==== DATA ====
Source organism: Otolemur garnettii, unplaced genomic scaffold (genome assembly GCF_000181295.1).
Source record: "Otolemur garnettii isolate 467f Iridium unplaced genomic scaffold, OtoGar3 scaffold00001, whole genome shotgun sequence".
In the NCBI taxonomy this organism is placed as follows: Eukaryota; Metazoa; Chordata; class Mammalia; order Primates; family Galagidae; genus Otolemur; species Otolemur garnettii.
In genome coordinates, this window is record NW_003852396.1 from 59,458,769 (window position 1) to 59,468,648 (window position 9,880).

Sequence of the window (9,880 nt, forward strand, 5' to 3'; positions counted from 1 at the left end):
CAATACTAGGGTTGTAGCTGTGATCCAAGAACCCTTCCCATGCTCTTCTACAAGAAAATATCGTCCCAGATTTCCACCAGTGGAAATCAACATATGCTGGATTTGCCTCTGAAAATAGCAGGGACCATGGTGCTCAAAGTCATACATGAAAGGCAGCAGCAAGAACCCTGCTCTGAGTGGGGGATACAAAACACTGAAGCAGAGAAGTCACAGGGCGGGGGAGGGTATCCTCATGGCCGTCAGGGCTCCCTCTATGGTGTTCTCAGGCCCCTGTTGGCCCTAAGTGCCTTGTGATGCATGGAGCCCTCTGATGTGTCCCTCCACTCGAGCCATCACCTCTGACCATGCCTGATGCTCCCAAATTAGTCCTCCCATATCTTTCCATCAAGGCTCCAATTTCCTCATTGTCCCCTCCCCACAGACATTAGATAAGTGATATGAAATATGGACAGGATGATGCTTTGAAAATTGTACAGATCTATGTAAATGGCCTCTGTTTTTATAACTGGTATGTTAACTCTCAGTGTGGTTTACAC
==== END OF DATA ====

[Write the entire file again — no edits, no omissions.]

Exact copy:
Source organism: Otolemur garnettii, unplaced genomic scaffold (genome assembly GCF_000181295.1).
Source record: "Otolemur garnettii isolate 467f Iridium unplaced genomic scaffold, OtoGar3 scaffold00001, whole genome shotgun sequence".
In the NCBI taxonomy this organism is placed as follows: Eukaryota; Metazoa; Chordata; class Mammalia; order Primates; family Galagidae; genus Otolemur; species Otolemur garnettii.
In genome coordinates, this window is record NW_003852396.1 from 59,458,769 (window position 1) to 59,468,648 (window position 9,880).

Sequence of the window (9,880 nt, forward strand, 5' to 3'; positions counted from 1 at the left end):
CAATACTAGGGTTGTAGCTGTGATCCAAGAACCCTTCCCATGCTCTTCTACAAGAAAATATCGTCCCAGATTTCCACCAGTGGAAATCAACATATGCTGGATTTGCCTCTGAAAATAGCAGGGACCATGGTGCTCAAAGTCATACATGAAAGGCAGCAGCAAGAACCCTGCTCTGAGTGGGGGATACAAAACACTGAAGCAGAGAAGTCACAGGGCGGGGGAGGGTATCCTCATGGCCGTCAGGGCTCCCTCTATGGTGTTCTCAGGCCCCTGTTGGCCCTAAGTGCCTTGTGATGCATGGAGCCCTCTGATGTGTCCCTCCACTCGAGCCATCACCTCTGACCATGCCTGATGCTCCCAAATTAGTCCTCCCATATCTTTCCATCAAGGCTCCAATTTCCTCATTGTCCCCTCCCCACAGACATTAGATAAGTGATATGAAATATGGACAGGATGATGCTTTGAAAATTGTACAGATCTATGTAAATGGCCTCTGTTTTTATAACTGGTATGTTAACTCTCAGTGTGGTTTACAC